Long-term effects of missed care get more pronounced as data emerges
- A large number of cancer screenings that were missed in the spring still have not occurred, according to research.
- Patient volumes remain 10% to 20% below their pre-pandemic levels.
- Providers can take steps to get more patients to reengage with needed care.
Data showing a persistent decrease in patient volumes — long after the initial surge of COVID-19 and the related shutdowns — is raising alarms from researchers that broad deteriorations in patient health could be occurring.
Recent data collected by Epic from millions of patient records found that the large drop-off in cancer screenings from the spring was never made up later in the year. Epic’s estimates include:
- 285,000 missed breast cancer screenings
- 95,000 missed colon cancer screenings
- 40,000 missed cervical cancer screenings
“What is the most potentially concerning is that missed care, and we may not see that for some time as these things play out,” Christopher Mast, MD, vice president of clinical informatics for Epic, said in a webcast hosted by the Kaiser Family Foundation.
The missed screenings are in addition to a continued lag in patient volumes.
For instance, through Sept. 11, medical claims analyzed by IQVIA rebounded only to 80% to 90% of pre-pandemic levels, even when telehealth visits were included.
“We’re not yet over 100% in any of these periods, which means we’re not catching up,” said Michael Kleinrock, lead research director of the Institute for Human Data Science at IQVIA.
He noted that COVID-19 treatment comprises a very small share of the rebound in inpatient and outpatient volumes. And far fewer hospital ICUs are nearing capacity now, compared with March and April.
Similarly, elective procedures in September remained 22% lower year-over-year.
“There’s still that lingering issue of, the ‘Where-didthey-go-people’ — that we see a month or two months‘ worth of significant absence of normal patient flows,” Kleinrock said. “Those are particularly a concern going forward, especially if we remain at this sort of sub-baseline level for the rest of this year and into 2021. That could have longer-term impacts on chronic disease outcomes and so [is] definitely worth watching.”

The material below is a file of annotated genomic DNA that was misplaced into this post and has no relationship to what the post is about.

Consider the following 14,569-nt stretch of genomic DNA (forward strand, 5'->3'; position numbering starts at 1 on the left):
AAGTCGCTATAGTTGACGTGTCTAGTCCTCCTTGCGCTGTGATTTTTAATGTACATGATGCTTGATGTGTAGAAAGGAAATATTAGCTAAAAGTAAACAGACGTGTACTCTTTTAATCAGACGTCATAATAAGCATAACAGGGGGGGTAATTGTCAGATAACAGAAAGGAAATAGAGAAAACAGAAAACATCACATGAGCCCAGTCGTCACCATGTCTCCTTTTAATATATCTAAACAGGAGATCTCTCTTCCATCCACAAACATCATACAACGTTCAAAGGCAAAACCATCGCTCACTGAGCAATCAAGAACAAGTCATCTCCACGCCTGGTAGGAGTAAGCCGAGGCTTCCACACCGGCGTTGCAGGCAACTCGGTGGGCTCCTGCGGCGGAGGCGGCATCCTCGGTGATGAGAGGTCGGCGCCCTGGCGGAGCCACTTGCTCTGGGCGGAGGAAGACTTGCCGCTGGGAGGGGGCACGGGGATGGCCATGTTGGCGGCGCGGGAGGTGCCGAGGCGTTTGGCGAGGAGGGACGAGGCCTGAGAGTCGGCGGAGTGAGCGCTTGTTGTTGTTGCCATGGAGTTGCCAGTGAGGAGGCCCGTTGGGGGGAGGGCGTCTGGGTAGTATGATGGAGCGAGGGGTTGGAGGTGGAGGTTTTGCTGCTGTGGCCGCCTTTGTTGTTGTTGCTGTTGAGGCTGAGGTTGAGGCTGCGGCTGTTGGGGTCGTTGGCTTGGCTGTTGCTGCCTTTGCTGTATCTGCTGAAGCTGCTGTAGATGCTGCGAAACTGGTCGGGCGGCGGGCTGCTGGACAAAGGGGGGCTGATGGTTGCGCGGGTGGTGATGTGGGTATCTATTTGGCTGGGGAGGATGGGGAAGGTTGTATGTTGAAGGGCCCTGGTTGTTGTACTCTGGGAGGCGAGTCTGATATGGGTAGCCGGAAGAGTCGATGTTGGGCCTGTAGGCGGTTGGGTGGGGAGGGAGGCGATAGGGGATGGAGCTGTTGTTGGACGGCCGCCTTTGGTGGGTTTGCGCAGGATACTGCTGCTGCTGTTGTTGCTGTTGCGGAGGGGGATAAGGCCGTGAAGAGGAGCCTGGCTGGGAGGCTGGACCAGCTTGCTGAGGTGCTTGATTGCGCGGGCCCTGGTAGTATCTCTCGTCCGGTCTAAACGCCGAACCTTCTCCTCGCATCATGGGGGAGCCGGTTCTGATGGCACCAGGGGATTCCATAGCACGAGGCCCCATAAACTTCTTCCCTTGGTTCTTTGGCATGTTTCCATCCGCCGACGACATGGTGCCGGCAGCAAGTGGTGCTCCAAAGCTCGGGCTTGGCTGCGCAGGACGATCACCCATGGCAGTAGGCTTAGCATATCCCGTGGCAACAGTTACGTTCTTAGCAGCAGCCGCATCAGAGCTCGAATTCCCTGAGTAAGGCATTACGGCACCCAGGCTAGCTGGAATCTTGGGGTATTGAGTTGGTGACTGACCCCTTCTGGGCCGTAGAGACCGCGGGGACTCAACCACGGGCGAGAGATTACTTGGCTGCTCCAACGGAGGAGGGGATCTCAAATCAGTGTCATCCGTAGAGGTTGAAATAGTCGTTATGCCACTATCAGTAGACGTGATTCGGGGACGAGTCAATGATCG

Issues could arise with early detection
That decline in patient volumes could leave apparently healthy people without the early disease detection that’s critical for better management and cost control.
“When you need a patient to turn up, when you need a regular flow of asymptomatic people to find out they have high blood pressure, those things not happening is a concern for us,” said Luke Greenwalt, vice president of the Market Access Center of Excellence for IQVIA.
Greenwalt said the effort to get patients to return for needed preventive care or chronic disease management also has been affected by reduced provider capacity created by social-distancing protocols and cleaning requirements in response to the pandemic.
One bright spot in IQVIA’s analysis was that despite an overall decrease in adult and pediatric vaccinations in 2020, flu vaccinations are trending higher than in 2019.
Epic’s Mast also highlighted the potential long-term consequences of missed opportunities for early detection.
“There’s definitely a ripple effect to this, as well,” Mast said. “What we’re seeing and going through right now is just the first wave of what’s like to play out over the next three to five years as we see delays in care manifest themselves in costs elsewhere.”
The pandemic has fueled a massive expansion in the use of telehealth, but Mast warned that it remains unclear which patient populations can successfully substitute telehealth for in-person care.
Early data indicates that telehealth is an equivalent or better option for the delivery of mental health services.
“But for other things, it remains to be seen,” Mast said.
How providers should respond to the trend
Mast said providers should push for screenings and immunizations and use predictive models and risk analysis tools to identify patients at high risk for health complications, then get them to come for needed visits and engage them in their own care.
The researchers acknowledged that in addition to the effect of broad government lockdowns, the decrease in patient volumes and screenings likely also stems from patient fears about contracting COVID-19 at healthcare facilities.
Nichole Quick, MD, a clinical informaticist as Epic, said providers need to educate their patients that “some of the risk factors for a poor outcome from COVID are chronic diseases that need to be managed well” during the pandemic.
Quick said providers should encourage their patients to use portals and then direct patients who are wary of coming in for care to the appropriate channel through which to receive needed preventive care.
Kleinrock also underscored a need for a multitude of provider public outreach campaigns, which use broadcast and Internet ads to encourage patients to return to local providers for needed care.
“Those are definitely positives in light of these lingering absences of patients,” Kleinrock said.